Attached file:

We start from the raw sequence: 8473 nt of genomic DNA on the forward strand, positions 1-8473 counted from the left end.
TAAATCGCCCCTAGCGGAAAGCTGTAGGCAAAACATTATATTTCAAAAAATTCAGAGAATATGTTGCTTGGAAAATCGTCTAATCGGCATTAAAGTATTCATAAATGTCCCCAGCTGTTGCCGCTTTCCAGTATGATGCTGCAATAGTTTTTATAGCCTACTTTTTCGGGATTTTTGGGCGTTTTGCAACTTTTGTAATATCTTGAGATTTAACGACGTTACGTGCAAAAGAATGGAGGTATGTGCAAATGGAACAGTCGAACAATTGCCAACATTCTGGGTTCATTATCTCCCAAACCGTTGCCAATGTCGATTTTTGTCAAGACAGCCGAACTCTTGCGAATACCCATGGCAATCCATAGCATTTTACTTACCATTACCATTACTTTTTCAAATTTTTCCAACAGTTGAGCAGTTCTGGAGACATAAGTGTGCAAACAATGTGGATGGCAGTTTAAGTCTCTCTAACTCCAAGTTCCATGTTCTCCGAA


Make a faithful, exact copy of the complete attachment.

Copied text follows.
We start from the raw sequence: 8473 nt of genomic DNA on the forward strand, positions 1-8473 counted from the left end.
TAAATCGCCCCTAGCGGAAAGCTGTAGGCAAAACATTATATTTCAAAAAATTCAGAGAATATGTTGCTTGGAAAATCGTCTAATCGGCATTAAAGTATTCATAAATGTCCCCAGCTGTTGCCGCTTTCCAGTATGATGCTGCAATAGTTTTTATAGCCTACTTTTTCGGGATTTTTGGGCGTTTTGCAACTTTTGTAATATCTTGAGATTTAACGACGTTACGTGCAAAAGAATGGAGGTATGTGCAAATGGAACAGTCGAACAATTGCCAACATTCTGGGTTCATTATCTCCCAAACCGTTGCCAATGTCGATTTTTGTCAAGACAGCCGAACTCTTGCGAATACCCATGGCAATCCATAGCATTTTACTTACCATTACCATTACTTTTTCAAATTTTTCCAACAGTTGAGCAGTTCTGGAGACATAAGTGTGCAAACAATGTGGATGGCAGTTTAAGTCTCTCTAACTCCAAGTTCCATGTTCTCCGAA